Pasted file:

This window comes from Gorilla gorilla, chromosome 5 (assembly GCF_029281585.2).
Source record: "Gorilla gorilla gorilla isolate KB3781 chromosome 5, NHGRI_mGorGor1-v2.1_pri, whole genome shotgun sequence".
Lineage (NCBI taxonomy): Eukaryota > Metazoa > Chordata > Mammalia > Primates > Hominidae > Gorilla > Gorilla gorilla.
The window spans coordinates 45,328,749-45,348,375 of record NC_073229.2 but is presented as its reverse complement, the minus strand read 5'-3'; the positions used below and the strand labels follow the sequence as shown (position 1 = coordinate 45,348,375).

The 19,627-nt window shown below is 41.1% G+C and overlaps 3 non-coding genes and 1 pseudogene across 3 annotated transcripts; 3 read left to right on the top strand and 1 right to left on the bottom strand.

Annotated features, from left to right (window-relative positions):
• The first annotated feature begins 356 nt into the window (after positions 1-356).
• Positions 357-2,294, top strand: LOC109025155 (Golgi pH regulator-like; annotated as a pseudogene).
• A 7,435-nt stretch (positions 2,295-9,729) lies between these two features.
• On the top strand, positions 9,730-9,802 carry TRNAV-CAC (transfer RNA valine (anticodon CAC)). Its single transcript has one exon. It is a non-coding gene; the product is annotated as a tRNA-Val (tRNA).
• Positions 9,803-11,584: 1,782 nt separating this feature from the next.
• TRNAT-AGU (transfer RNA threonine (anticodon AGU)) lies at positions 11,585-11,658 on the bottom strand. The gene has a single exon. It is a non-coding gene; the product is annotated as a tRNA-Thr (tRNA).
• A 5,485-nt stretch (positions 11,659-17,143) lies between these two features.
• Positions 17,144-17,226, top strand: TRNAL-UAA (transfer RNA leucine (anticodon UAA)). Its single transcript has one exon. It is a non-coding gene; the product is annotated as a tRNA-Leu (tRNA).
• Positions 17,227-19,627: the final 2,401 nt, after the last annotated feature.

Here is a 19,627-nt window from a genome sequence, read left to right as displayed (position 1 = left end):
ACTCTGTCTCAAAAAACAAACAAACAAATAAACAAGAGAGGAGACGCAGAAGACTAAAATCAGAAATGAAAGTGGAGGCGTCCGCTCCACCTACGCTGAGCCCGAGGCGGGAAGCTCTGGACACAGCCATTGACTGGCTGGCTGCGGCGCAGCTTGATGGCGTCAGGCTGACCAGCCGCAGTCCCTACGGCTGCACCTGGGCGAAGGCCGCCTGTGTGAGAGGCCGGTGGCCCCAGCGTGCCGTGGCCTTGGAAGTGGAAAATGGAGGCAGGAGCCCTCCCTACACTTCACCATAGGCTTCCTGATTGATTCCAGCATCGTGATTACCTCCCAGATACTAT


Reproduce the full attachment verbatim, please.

This window comes from Gorilla gorilla, chromosome 5 (assembly GCF_029281585.2).
Source record: "Gorilla gorilla gorilla isolate KB3781 chromosome 5, NHGRI_mGorGor1-v2.1_pri, whole genome shotgun sequence".
Lineage (NCBI taxonomy): Eukaryota > Metazoa > Chordata > Mammalia > Primates > Hominidae > Gorilla > Gorilla gorilla.
The window spans coordinates 45,328,749-45,348,375 of record NC_073229.2 but is presented as its reverse complement, the minus strand read 5'-3'; the positions used below and the strand labels follow the sequence as shown (position 1 = coordinate 45,348,375).

The 19,627-nt window shown below is 41.1% G+C and overlaps 3 non-coding genes and 1 pseudogene across 3 annotated transcripts; 3 read left to right on the top strand and 1 right to left on the bottom strand.

Annotated features, from left to right (window-relative positions):
• The first annotated feature begins 356 nt into the window (after positions 1-356).
• Positions 357-2,294, top strand: LOC109025155 (Golgi pH regulator-like; annotated as a pseudogene).
• A 7,435-nt stretch (positions 2,295-9,729) lies between these two features.
• On the top strand, positions 9,730-9,802 carry TRNAV-CAC (transfer RNA valine (anticodon CAC)). Its single transcript has one exon. It is a non-coding gene; the product is annotated as a tRNA-Val (tRNA).
• Positions 9,803-11,584: 1,782 nt separating this feature from the next.
• TRNAT-AGU (transfer RNA threonine (anticodon AGU)) lies at positions 11,585-11,658 on the bottom strand. The gene has a single exon. It is a non-coding gene; the product is annotated as a tRNA-Thr (tRNA).
• A 5,485-nt stretch (positions 11,659-17,143) lies between these two features.
• Positions 17,144-17,226, top strand: TRNAL-UAA (transfer RNA leucine (anticodon UAA)). Its single transcript has one exon. It is a non-coding gene; the product is annotated as a tRNA-Leu (tRNA).
• Positions 17,227-19,627: the final 2,401 nt, after the last annotated feature.

Here is a 19,627-nt window from a genome sequence, read left to right as displayed (position 1 = left end):
ACTCTGTCTCAAAAAACAAACAAACAAATAAACAAGAGAGGAGACGCAGAAGACTAAAATCAGAAATGAAAGTGGAGGCGTCCGCTCCACCTACGCTGAGCCCGAGGCGGGAAGCTCTGGACACAGCCATTGACTGGCTGGCTGCGGCGCAGCTTGATGGCGTCAGGCTGACCAGCCGCAGTCCCTACGGCTGCACCTGGGCGAAGGCCGCCTGTGTGAGAGGCCGGTGGCCCCAGCGTGCCGTGGCCTTGGAAGTGGAAAATGGAGGCAGGAGCCCTCCCTACACTTCACCATAGGCTTCCTGATTGATTCCAGCATCGTGATTACCTCCCAGATACTAT